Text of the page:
MOST AMERICANS DON’T HATE EITHER NOMINEE - HuffPollster: “With Hillary Clinton and Donald Trump setting records for unpopularity, it’s easy to get the impression that the nation’s electorate outright loathes them both. Americans may not be particularly enthusiastic about their leading presidential candidates, but most don’t hate them, according to a new HuffPost/YouGov survey. Eighteen percent of all Americans said they hate Clinton, and 24 percent said they hate Trump. Sixty percent of Americans don’t hate either candidate, while only 2 percent hate both….Another poll found people even less likely to express enmity toward the presidential nominees. An August survey from Quinnipiac University, asking the same questions, came up with similar like/dislike numbers, but found that just 8 percent of voters said they hate Clinton and only 10 percent said they hate Trump. That disparity could be partially a consequence of how each poll was conducted. The HuffPost/YouGov survey was fielded online, while the Quinnipiac poll used live phone interviewers. Respondents talking to another person might have felt less comfortable expressing hatred than those taking the survey privately on their own computer.” [HuffPost

AVERAGE AMERICANS JUST GOT A HUGE INCOME BOOST - Jonathan Cohn: “The U.S. Census Bureau on Tuesday released its annual report on income, poverty and health insurance. Every year, the report serves as a key benchmark for how the American people are doing economically. And this year the report is very encouraging…. According to the report, median household income rose by 5.2 percent, from $53,700 to $56,500. This is the largest increase the Census Bureau has ever recorded. That figure reflects rising incomes for all income groups, which is a very big deal. The story of the past few years ― and, really, for most of the last few decades ― has been an economy in which the rich have prospered far more than everybody else….Of course, the report doesn’t suggest everything is hunky-dory in America. Not by a long shot. Median income still hasn’t reached its pre-recession level.” [HuffPost]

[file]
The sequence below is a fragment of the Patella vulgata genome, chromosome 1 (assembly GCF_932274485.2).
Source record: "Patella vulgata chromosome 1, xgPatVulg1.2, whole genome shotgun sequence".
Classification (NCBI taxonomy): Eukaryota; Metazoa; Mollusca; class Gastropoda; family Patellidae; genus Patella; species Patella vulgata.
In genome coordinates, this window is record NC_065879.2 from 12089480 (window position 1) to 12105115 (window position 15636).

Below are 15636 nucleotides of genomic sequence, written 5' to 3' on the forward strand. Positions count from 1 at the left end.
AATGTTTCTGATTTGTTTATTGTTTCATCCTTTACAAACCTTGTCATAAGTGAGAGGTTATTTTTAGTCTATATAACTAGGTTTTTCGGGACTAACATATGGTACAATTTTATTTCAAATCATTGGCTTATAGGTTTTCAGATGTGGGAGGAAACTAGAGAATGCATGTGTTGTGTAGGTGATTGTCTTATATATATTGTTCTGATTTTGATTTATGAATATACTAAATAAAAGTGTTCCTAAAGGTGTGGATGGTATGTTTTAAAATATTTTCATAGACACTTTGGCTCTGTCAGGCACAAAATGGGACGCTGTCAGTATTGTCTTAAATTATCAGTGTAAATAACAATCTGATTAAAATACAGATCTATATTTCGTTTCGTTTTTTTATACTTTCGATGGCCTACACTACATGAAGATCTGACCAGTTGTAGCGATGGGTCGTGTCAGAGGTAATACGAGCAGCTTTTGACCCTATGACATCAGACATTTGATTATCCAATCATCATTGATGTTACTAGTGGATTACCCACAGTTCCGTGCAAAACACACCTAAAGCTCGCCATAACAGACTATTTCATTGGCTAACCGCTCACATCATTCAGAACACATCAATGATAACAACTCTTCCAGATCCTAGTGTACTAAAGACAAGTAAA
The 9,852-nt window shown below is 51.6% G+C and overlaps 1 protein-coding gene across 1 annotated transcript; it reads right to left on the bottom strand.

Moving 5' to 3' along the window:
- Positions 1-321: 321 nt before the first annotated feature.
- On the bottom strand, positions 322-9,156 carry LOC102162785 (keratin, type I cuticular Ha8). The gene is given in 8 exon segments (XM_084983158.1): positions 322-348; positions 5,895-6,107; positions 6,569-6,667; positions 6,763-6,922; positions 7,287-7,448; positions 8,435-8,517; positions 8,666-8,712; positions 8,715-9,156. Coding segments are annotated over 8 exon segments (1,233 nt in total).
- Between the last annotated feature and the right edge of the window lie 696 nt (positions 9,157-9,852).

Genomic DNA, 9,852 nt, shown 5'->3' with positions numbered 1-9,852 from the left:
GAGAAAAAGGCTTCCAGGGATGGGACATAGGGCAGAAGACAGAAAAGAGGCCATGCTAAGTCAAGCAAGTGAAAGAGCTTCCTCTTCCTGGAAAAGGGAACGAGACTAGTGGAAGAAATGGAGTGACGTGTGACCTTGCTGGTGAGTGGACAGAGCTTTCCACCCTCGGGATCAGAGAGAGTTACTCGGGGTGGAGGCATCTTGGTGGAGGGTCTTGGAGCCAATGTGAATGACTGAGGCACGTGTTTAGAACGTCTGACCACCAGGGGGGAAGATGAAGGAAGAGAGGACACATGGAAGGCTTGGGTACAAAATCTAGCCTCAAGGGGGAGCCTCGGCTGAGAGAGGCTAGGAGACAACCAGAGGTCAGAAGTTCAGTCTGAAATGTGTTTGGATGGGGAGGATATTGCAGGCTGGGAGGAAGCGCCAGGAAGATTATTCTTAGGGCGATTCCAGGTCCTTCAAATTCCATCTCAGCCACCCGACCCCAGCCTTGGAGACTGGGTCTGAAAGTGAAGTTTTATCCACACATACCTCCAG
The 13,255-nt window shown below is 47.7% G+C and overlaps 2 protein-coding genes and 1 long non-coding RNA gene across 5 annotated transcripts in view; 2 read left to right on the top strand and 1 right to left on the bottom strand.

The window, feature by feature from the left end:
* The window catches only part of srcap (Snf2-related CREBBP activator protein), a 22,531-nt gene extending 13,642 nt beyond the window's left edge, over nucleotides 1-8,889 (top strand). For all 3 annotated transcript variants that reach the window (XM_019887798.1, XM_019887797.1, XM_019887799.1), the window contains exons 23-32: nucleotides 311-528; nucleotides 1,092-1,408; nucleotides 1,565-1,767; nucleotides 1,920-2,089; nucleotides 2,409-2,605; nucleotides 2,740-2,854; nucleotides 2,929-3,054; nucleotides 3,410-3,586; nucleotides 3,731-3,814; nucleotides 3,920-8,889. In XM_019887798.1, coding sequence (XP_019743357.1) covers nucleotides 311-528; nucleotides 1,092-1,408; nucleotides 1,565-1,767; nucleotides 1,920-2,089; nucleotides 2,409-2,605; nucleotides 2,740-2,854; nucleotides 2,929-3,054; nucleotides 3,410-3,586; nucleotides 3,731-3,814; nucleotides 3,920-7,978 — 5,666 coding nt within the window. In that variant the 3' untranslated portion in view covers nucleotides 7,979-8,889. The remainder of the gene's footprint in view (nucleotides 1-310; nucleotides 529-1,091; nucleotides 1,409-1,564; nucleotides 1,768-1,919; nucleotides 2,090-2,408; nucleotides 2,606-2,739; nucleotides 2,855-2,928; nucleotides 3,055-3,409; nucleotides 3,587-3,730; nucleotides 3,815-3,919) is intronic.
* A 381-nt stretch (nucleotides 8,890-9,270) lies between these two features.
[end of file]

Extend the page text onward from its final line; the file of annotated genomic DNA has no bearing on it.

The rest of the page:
And some Americans didn’t benefit -   

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WEDNESDAY’S ‘OUTLIERS’ - Links to the best of news at the intersection of polling, politics and political data:

-Farai Chideya profiles some of Donald Trump’s blue-collar supporters. [538]

-Brendan Nyhan writes that a candidate’s health issues could have a bigger influence on the election than their gaffes. [NYT]

-Americans are split on whether Hillary Clinton’s health would impact her performance as president. [Morning Consult]

-Nate Cohn questions how much demographic change has actually helped Hillary Clinton. [NYT]

-A survey of Jewish voters finds them supporting Clinton over Trump by a 42-point margin. [AJC]

-Harry Enten looks at the states where polling and demographics differ the most. [538]

-Greg Sargent (D) questions whether voters’ view of Trump as unqualified will matter. [WashPost]

-Workers remain more worried about having their benefits cuts than facing wage cuts, fewer hours, outsourcing or layoffs. [Gallup]

-Bruce Stokes looks at Chinese and Japanese perceptions’ of each other. [Pew Global]